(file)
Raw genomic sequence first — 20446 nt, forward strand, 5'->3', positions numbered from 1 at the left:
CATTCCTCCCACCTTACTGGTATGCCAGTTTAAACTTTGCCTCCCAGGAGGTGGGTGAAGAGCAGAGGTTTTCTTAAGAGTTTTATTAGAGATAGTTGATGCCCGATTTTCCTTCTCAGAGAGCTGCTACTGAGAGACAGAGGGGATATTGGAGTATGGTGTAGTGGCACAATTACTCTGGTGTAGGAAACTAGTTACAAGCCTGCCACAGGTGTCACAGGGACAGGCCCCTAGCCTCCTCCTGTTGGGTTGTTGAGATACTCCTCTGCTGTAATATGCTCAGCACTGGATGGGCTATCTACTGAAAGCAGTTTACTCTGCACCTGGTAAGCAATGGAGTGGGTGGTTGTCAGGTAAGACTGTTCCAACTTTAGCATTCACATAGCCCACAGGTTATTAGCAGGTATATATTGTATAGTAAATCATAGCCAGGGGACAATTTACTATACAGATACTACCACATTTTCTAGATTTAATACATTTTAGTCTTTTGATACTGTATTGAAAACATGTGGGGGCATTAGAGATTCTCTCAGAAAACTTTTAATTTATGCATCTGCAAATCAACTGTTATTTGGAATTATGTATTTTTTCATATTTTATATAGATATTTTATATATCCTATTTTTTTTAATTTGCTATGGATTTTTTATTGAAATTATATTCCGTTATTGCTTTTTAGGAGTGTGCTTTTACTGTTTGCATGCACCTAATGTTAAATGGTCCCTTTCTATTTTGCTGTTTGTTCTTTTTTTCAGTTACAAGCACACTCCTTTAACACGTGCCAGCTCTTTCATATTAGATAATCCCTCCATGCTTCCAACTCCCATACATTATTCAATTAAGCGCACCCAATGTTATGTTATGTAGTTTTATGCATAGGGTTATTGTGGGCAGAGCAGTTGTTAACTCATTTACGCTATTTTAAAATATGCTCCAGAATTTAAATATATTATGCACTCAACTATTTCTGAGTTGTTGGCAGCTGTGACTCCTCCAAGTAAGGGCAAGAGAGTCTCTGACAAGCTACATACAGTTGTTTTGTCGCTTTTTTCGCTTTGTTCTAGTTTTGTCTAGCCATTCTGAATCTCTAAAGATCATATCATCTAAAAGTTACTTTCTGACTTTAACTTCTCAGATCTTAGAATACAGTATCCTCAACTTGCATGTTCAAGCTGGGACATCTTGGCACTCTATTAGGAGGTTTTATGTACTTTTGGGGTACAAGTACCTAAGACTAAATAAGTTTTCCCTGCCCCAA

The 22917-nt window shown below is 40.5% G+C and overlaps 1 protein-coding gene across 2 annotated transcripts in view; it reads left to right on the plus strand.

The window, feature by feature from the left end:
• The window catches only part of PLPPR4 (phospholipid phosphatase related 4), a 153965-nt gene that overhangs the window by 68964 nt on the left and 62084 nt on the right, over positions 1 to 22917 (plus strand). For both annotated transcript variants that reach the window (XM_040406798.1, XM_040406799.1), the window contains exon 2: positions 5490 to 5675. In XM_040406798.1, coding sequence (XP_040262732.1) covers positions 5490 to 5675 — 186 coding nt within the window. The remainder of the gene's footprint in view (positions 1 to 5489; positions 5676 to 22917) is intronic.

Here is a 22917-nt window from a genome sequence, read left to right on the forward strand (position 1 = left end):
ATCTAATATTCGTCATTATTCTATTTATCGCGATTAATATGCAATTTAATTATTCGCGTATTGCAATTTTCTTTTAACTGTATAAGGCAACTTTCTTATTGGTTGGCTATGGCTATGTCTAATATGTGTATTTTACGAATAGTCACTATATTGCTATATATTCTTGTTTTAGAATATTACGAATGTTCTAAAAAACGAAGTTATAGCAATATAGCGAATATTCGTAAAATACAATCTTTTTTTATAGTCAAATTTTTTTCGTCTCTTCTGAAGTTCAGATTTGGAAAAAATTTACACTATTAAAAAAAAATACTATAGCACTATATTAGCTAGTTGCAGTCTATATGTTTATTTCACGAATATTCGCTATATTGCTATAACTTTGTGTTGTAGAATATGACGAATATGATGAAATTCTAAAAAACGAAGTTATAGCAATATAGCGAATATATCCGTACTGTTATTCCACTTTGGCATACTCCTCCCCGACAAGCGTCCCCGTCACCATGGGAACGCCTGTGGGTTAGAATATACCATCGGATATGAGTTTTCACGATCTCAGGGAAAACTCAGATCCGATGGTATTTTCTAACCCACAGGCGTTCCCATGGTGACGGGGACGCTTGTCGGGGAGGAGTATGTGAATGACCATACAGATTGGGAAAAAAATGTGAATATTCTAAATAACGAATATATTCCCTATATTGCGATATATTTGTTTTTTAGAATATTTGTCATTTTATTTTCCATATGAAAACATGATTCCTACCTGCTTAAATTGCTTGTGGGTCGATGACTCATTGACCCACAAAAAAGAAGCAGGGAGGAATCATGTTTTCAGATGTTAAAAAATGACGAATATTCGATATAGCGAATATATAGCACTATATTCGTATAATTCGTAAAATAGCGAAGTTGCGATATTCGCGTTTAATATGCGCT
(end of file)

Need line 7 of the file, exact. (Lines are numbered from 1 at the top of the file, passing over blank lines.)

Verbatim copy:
ATCTAATATTCGTCATTATTCTATTTATCGCGATTAATATGCAATTTAATTATTCGCGTATTGCAATTTTCTTTTAACTGTATAAGGCAACTTTCTTATTGGTTGGCTATGGCTATGTCTAATATGTGTATTTTACGAATAGTCACTATATTGCTATATATTCTTGTTTTAGAATATTACGAATGTTCTAAAAAACGAAGTTATAGCAATATAGCGAATATTCGTAAAATACAATCTTTTTTTATAGTCAAATTTTTTTCGTCTCTTCTGAAGTTCAGATTTGGAAAAAATTTACACTATTAAAAAAAAATACTATAGCACTATATTAGCTAGTTGCAGTCTATATGTTTATTTCACGAATATTCGCTATATTGCTATAACTTTGTGTTGTAGAATATGACGAATATGATGAAATTCTAAAAAACGAAGTTATAGCAATATAGCGAATATATCCGTACTGTTATTCCACTTTGGCATACTCCTCCCCGACAAGCGTCCCCGTCACCATGGGAACGCCTGTGGGTTAGAATATACCATCGGATATGAGTTTTCACGATCTCAGGGAAAACTCAGATCCGATGGTATTTTCTAACCCACAGGCGTTCCCATGGTGACGGGGACGCTTGTCGGGGAGGAGTATGTGAATGACCATACAGATTGGGAAAAAAATGTGAATATTCTAAATAACGAATATATTCCCTATATTGCGATATATTTGTTTTTTAGAATATTTGTCATTTTATTTTCCATATGAAAACATGATTCCTACCTGCTTAAATTGCTTGTGGGTCGATGACTCATTGACCCACAAAAAAGAAGCAGGGAGGAATCATGTTTTCAGATGTTAAAAAATGACGAATATTCGATATAGCGAATATATAGCACTATATTCGTATAATTCGTAAAATAGCGAAGTTGCGATATTCGCGTTTAATATGCGCT